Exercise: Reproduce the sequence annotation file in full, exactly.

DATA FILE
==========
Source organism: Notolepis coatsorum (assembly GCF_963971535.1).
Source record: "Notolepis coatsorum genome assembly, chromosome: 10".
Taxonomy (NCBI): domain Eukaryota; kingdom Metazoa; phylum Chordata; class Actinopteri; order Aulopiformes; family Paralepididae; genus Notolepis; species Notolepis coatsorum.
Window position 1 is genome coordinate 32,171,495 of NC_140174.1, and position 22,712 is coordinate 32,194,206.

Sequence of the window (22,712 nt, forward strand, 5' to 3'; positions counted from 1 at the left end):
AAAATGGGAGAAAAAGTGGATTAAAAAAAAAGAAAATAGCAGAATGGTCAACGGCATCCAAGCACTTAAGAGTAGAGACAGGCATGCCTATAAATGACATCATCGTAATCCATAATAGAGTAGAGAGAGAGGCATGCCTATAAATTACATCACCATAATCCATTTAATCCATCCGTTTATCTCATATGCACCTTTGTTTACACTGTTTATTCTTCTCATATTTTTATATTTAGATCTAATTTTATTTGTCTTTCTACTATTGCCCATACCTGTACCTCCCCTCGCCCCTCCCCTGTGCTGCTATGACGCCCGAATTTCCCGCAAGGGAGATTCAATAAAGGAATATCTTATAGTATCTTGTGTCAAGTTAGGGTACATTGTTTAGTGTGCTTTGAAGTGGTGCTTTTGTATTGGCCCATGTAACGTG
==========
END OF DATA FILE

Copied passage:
Source organism: Notolepis coatsorum (assembly GCF_963971535.1).
Source record: "Notolepis coatsorum genome assembly, chromosome: 10".
Taxonomy (NCBI): domain Eukaryota; kingdom Metazoa; phylum Chordata; class Actinopteri; order Aulopiformes; family Paralepididae; genus Notolepis; species Notolepis coatsorum.
Window position 1 is genome coordinate 32,171,495 of NC_140174.1, and position 22,712 is coordinate 32,194,206.

Sequence of the window (22,712 nt, forward strand, 5' to 3'; positions counted from 1 at the left end):
AAAATGGGAGAAAAAGTGGATTAAAAAAAAAGAAAATAGCAGAATGGTCAACGGCATCCAAGCACTTAAGAGTAGAGACAGGCATGCCTATAAATGACATCATCGTAATCCATAATAGAGTAGAGAGAGAGGCATGCCTATAAATTACATCACCATAATCCATTTAATCCATCCGTTTATCTCATATGCACCTTTGTTTACACTGTTTATTCTTCTCATATTTTTATATTTAGATCTAATTTTATTTGTCTTTCTACTATTGCCCATACCTGTACCTCCCCTCGCCCCTCCCCTGTGCTGCTATGACGCCCGAATTTCCCGCAAGGGAGATTCAATAAAGGAATATCTTATAGTATCTTGTGTCAAGTTAGGGTACATTGTTTAGTGTGCTTTGAAGTGGTGCTTTTGTATTGGCCCATGTAACGTG